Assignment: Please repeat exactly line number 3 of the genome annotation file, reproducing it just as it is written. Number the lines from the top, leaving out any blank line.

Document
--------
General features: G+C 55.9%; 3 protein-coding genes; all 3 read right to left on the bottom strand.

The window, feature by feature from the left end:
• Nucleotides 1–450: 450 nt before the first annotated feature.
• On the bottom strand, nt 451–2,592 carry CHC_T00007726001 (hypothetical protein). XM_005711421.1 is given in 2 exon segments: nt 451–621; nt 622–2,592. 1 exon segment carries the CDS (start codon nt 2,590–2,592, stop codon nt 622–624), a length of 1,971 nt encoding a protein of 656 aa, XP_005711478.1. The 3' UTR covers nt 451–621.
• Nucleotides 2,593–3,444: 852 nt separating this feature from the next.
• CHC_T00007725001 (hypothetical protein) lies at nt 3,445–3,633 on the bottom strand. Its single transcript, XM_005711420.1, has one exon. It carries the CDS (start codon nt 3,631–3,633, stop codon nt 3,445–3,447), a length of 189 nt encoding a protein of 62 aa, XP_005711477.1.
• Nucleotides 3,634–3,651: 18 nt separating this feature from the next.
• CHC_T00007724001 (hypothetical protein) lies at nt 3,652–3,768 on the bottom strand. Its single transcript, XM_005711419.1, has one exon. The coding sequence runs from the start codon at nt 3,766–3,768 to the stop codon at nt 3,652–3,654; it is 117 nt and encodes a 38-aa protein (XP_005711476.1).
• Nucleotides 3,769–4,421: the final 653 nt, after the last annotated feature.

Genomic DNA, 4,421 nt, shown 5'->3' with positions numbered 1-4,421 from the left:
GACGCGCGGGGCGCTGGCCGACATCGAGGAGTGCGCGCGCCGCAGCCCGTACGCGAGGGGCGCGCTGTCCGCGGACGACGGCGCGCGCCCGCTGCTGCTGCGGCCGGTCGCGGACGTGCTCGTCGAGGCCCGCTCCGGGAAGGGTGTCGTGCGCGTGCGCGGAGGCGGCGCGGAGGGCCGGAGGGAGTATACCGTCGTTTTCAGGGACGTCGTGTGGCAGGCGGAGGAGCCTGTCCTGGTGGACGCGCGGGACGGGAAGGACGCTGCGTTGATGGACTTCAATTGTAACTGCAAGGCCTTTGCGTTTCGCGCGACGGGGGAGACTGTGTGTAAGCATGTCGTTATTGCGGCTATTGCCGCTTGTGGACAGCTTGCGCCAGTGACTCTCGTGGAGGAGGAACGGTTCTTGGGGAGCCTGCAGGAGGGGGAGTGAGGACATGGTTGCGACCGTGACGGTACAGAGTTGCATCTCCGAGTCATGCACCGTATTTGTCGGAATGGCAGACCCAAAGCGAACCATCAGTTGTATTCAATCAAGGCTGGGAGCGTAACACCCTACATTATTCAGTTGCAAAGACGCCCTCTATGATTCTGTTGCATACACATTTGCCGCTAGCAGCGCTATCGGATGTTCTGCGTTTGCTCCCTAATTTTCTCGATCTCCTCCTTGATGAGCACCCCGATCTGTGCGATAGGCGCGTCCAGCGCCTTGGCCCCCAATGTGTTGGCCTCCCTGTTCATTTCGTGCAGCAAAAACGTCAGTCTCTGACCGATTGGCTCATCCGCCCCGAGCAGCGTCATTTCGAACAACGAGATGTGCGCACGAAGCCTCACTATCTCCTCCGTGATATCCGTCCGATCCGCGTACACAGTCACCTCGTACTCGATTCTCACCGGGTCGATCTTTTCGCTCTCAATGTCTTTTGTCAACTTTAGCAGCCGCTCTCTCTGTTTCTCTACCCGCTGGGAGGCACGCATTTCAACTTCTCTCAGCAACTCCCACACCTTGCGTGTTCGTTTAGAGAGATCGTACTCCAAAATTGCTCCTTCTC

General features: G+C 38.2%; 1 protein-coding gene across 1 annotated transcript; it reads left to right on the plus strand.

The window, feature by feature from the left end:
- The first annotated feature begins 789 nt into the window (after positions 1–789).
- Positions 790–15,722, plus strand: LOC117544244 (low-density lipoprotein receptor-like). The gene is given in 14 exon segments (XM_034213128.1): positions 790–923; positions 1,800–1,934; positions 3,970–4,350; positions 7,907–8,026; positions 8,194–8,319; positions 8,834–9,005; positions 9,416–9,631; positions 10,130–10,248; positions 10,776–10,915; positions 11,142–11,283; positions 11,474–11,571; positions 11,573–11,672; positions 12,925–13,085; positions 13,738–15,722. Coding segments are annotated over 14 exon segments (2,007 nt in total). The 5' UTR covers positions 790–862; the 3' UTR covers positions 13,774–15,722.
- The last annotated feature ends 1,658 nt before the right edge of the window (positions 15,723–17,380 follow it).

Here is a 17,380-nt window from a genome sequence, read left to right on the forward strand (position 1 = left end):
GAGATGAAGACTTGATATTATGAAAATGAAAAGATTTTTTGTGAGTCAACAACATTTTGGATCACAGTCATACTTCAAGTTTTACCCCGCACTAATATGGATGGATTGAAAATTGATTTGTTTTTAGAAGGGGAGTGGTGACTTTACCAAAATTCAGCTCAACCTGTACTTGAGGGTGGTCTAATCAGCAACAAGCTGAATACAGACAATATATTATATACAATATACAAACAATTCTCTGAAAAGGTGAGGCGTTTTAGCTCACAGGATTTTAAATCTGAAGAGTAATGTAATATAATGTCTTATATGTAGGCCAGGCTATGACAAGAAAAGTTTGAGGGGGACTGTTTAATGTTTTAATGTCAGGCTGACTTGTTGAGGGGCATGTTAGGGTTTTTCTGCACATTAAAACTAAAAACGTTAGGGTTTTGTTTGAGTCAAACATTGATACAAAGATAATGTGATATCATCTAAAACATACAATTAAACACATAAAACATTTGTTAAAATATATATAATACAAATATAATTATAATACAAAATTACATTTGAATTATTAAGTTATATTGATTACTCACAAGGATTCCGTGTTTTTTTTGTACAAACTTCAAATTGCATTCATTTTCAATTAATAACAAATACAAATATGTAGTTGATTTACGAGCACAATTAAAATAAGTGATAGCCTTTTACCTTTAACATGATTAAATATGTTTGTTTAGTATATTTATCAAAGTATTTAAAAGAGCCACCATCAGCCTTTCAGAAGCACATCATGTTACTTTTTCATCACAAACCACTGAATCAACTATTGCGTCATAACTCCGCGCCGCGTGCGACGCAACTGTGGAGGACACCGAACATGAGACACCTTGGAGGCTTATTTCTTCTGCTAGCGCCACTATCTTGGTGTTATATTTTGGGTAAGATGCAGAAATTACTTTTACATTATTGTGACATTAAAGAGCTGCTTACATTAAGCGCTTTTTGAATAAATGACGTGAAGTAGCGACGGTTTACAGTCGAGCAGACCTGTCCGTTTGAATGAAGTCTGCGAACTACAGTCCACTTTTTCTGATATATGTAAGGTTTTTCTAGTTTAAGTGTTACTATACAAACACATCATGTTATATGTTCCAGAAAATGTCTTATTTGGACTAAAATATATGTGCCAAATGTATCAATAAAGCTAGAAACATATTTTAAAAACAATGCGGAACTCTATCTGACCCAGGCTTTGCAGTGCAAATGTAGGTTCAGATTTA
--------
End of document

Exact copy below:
• Nucleotides 1–450: 450 nt before the first annotated feature.